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Unlike in winter in Provincetown, when this unique destination is cozy and relatively empty, P-town (as it is called by many) in summer has a feeling of constant celebration; it is chock-full of parades, outdoor entertainment, bikes zipping through crowds on the street, and sugar-charged children and adults.

Getting to Provincetown in the summer also takes some creative planning. Although P-town is only about 60 miles from Boston as the crow flies (and, although pricey, you can fly to the small Provincetown Municipal Airport), it can be a multi-hour trek by car to the very tip of Cape Cod during the summer. On weekends, more than 100,000 cars will cross the Bourne and Sagamore bridges from the mainland.

Bay State ferries headed to Provincetown.

3 Stress-Free Ways To Arrange Your Journey

1. Practice Meditative Driving

And don’t go on Friday afternoon or return on Sunday. You may enjoy your journey more if you stop at Moby Dick’s Restaurant or other spots along the way. You’ll get there eventually.

2. Drive While A Festival Is In Progress

That’s what we did last year. I arrived while the Carnival parade was going on. It was a breeze -- and we even got to see the end of the parade.

3. Leave The Car At Home

Take a bus (Greyhound goes out the cape) or, much more pleasant, a fast ferry from Boston (it’s a 90-minute journey with Bay State or Boston Harbor Cruises). There are also less frequent ferries from Plymouth.

The entrance to MacMillan Pier.

Things To Do In Provincetown

1. Take A Trip From MacMillan Wharf

When you step off the boat you’ll be right on MacMillan wharf, with boats lined up for whale-and-seal watching trips, schooners and fishing boats, flocks of seagulls, and happy tourists already relaxing. Almost everything is in walking distance or, if you are traveling light, you can rent a bicycle at Provincetown Bike Rentals, Arnold’s Bike Shop, P-town Bikes, or others.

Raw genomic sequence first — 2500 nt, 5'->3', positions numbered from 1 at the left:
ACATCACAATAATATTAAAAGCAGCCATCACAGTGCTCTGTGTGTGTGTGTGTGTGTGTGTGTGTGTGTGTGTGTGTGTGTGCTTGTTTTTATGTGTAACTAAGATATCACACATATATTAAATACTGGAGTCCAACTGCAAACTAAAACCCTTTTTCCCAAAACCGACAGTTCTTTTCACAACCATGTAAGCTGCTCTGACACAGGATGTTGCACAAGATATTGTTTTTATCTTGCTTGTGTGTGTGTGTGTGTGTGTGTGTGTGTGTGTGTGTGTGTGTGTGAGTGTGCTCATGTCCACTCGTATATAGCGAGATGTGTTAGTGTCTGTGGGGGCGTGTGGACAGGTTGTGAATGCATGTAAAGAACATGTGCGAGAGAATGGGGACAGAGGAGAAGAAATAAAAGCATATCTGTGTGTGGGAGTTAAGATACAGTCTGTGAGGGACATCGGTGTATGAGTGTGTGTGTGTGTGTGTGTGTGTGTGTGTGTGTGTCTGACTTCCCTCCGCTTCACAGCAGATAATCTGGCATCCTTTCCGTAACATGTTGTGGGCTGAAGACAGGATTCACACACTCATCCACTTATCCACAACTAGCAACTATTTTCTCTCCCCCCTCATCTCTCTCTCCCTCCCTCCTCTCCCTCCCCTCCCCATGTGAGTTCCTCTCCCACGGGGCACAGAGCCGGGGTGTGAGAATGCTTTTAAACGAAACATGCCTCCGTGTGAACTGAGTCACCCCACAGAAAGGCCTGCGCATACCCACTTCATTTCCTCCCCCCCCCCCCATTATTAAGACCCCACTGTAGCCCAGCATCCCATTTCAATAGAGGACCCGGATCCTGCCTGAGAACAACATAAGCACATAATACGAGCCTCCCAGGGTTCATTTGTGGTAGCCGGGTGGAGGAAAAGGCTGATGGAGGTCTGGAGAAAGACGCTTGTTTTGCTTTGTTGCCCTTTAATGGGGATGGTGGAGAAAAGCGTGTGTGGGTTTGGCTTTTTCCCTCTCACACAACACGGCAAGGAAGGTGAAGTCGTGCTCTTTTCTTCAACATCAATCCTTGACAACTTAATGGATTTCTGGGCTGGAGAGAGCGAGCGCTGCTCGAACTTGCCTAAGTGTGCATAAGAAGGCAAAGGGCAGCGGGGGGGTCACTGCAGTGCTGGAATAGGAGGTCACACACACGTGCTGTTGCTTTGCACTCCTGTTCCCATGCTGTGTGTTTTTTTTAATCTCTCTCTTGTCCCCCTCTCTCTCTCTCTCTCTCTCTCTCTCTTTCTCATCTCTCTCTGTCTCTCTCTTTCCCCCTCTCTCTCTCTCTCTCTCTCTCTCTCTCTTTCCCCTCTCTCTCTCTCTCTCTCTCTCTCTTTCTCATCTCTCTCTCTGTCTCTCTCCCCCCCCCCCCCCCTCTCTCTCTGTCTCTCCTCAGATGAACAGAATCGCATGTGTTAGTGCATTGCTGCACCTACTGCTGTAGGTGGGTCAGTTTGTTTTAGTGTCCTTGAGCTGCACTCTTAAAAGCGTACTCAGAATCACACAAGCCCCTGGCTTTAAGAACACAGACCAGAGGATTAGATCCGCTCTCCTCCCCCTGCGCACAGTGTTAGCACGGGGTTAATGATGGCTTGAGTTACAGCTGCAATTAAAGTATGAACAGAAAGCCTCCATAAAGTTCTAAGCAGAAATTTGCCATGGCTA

2. Wander Commercial Street

The main street in Provincetown is lined with charming houses, many surrounded by brightly-colored gardens, as well as a plethora of shops, historic inns, great views to the bay, and dogs (and their owners) of all shapes and sizes.

3. Discover The Long Point Floater Homes

A fun walk into history can include looking for distinctive white-on-blue plaques that mark buildings that were moved by rafts and floated across the harbor from Long Point (site of the Long Point lighthouse) to Provincetown beginning in 1850 because of challenges to their fishing industry.

The beach at Long Point is accessible in summer from MacMillan wharf via a boat shuttle or a strenuous eight-mile round trip hike.

4. Head Out To The Beaches

Thousands of people end up either at Herring Cove or at Race Point in the summer months. Both beaches are part of the Cape Cod National Seashore. Everyone -- on bike, car, or foot -- has to pay a fee to get on the beach from June through Labor Day. Cape Cod National Seashore annual passes may be purchased online, or you can use your America the Beautiful National Park Pass.

5. Peruse Art

Provincetown is America’s oldest continuous art colony. You’ll see art -- painting, sculpture, folk art, and crafts -- all over town. But P-town’s amazing collection of museums and art galleries include the 100-year-old Provincetown Art Association and Museum (PAAM), the Fine Arts Work Center, and the Pilgrim Monument and Provincetown Museum, as well as such galleries as the Albert Merola Gallery, the Cortile Gallery, the Schoolhouse Gallery, and the Julie Heller Gallery.

The Aqua Bar in Provincetown.

Where To Eat In Provincetown

Eating (and drinking) are main activities in Provincetown in the summer, and there are a variety of places, from shops selling sandwiches to casual outdoor cafes to high-end restaurants overlooking the bay. Here are some that are memorable:

1. Nor’East Beer Garden

Choose from an extensive menu of craft beers, herb-infused cocktails, and fresh Wellfleet oysters, pasta, and more, all while sitting in a cool, plant-filled haven right on Commercial Street.

2. Aqua Bar

Enter the Aquarium Mall from Commercial Street, grab something to eat at the food court, and wander back to the Aqua Bar to drink and gaze at the beach and bay. On a sunny day, you may have to wait for a seat, but lots of tourists aren’t aware of this pleasant escape from the crowds.

3. Relish Bakery and Sandwich Shop